Thursday, January 8, 2015

The Ordered Inner Life: Socrates' Portrait of the Just Man


When you have read, you carry away with you a memory of the man himself; it is as though you had touched a loyal hand, looked into brave eyes, and made a noble friend; there is another bond on you thenceforward, binding you to life and to the love of virtue.
~Robert Louis Stevenson, "Books Which Have Influenced Me"
 
Robert Louis Stevenson wrote the beautiful sentence above in reference to the relationship he felt with his favorite authors. It happens to be a great description of how I feel about Stevenson. But there's another literary character I've come to know recently, who fits the bill perfectly as well--Socrates.
 
Although Socrates did not technically write any of his famous dialogues--his student Plato did--it is still Socrates' personality which dominates the text. Anyone who has even skimmed works like the Republic or the Apology will be familiar with his persona: witty and yet methodical, clear-minded, inquisitive, humble, and never budging an inch from his principles. The most vivid impression I have received of Socrates is one of immense integrity. Here is a lover of truth and virtue the world has seldom seen.
 
Over the past few months I have been meandering my way through the Republic. Although it's not exactly what you'd call light reading, I have found it surprisingly refreshing. The clarity of Socrates' speech and logic seems a mental cleansing which sets my thoughts in order. Besides that, Socrates' own enthusiasm for the topics at hand is infectious. He livens the long abstract discussions with amusing metaphors like the following, from the fourth book of the Republic. The context: Socrates and his disciple Glaucon have been trying to pin down the essence of justice. On the way they've gotten a bit sidetracked, creating an ideal State. But now Socrates wants to return to the original issue:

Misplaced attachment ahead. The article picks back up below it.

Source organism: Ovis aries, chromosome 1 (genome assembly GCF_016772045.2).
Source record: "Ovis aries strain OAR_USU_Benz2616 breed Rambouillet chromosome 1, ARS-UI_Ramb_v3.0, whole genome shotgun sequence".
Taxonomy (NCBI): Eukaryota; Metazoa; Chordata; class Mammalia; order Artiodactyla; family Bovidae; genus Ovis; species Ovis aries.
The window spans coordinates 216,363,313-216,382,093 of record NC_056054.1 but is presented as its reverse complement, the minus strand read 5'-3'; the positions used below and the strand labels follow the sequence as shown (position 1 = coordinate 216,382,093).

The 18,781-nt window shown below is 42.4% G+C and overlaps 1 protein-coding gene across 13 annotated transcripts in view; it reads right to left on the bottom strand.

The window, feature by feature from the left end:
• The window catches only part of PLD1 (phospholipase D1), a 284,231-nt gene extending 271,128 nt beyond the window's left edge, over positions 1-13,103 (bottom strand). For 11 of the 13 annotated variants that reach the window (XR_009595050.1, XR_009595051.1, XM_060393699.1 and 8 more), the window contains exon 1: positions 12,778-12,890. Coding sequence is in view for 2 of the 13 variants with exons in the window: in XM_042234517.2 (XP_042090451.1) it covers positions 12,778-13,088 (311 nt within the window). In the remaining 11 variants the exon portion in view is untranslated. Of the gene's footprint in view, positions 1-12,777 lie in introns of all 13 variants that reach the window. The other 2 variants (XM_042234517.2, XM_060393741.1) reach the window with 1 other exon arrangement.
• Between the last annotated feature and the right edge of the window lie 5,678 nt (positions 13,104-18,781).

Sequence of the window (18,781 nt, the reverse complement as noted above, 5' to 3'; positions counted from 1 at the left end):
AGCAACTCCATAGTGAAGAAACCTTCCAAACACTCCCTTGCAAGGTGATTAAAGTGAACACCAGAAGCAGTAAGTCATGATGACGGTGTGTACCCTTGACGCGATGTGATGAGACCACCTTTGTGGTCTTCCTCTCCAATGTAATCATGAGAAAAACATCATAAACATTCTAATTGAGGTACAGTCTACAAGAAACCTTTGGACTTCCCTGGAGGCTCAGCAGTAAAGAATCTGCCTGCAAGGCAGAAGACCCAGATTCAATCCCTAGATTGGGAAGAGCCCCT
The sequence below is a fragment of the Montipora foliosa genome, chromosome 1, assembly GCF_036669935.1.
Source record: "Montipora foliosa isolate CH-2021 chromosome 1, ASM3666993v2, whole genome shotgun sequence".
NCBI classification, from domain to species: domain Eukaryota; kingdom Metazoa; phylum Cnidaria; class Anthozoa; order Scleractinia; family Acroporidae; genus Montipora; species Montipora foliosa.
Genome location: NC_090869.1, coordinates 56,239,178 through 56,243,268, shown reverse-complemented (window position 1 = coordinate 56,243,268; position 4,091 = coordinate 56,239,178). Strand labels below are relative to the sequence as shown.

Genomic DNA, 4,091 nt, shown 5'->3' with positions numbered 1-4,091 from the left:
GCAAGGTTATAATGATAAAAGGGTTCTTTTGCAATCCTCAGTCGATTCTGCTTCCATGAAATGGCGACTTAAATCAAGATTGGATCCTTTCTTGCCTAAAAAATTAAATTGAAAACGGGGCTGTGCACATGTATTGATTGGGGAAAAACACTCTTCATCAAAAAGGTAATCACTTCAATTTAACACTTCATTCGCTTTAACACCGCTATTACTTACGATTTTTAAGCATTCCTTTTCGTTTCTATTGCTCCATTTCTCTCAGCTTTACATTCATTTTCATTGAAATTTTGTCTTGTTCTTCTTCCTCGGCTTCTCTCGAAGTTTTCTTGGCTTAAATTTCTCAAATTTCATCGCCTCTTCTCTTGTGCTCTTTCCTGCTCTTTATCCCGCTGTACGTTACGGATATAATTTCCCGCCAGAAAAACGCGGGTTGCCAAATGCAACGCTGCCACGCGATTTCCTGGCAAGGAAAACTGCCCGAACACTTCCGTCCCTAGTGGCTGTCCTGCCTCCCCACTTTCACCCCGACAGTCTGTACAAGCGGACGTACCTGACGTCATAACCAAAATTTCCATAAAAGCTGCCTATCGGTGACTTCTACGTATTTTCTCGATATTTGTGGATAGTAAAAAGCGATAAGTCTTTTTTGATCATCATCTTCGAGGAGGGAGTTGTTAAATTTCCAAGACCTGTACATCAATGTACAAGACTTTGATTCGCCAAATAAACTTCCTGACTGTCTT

The time then has arrived, Glaucon, when, like huntsmen, we should surround the cover, and look sharp that justice does not steal away, and pass out of sight and escape us; for beyond a doubt she is somewhere in this country: watch therefore and strive to catch a sight of her, and if you see her first, let me know.

I can picture him speaking, with a twinkle in his eye, like a jovial professor. It's little things like that which distinguish Great Books from textbooks--a Great Book conveys a person.

The longer passage I'd like to share with you today is a bit more serious, but an equally vivid painting of Socrates' personality. A little later on in Book IV, after a long and winding discussion on the nature of justice, education, and the State, Socrates finally lays out his portrait of the ideal just man:

But in reality justice was such as we were describing, being concerned however, not with the outward man, but with the inward, which is the true self and concernment of man: for the just man does not permit the several elements within him to interfere with one another, or any of them to do the work of others,--he sets in order his own inner life, and is his own master and his own law, and at peace with himself; and when he has...become one entirely temperate and perfectly adjusted nature, then he proceeds to act...always thinking and calling that which preserves and co-operates with this harmonious condition, just and good action, and the knowledge which presides over it, wisdom, and that which at any time impairs this condition, he will call unjust action, and the opinion which presides over it ignorance.

I'm afraid I cannot convey the whole genius of this little summary without diving into an explanation of Socrates' definition of justice and his division of the soul into the rational and the passionate. But that second phrase which I highlighted above simply arrested me the moment I read it. In the light of Socrates' piercing insight, I recognized that many of my own anxieties, frustrations, and failings are a result of a disorganized inner life. More often than not my desires are self- and pleasure-centered, when they should be love- and truth-centered. I found the call to set my inner life "in order" an inspiring one. And unlike Socrates' ideal man, I don't have to be "my own master" and "my own law". Considering my imperfections, that's probably a good thing. Instead, as a Christian, I discover both in the Person of Christ.

I hope I have succeeded in conveying at least a little of Socrates' unique personality through these quotes. Reading his dialogues has truly been what Stevenson described: a blessed obligation, binding me to life and the love of virtue.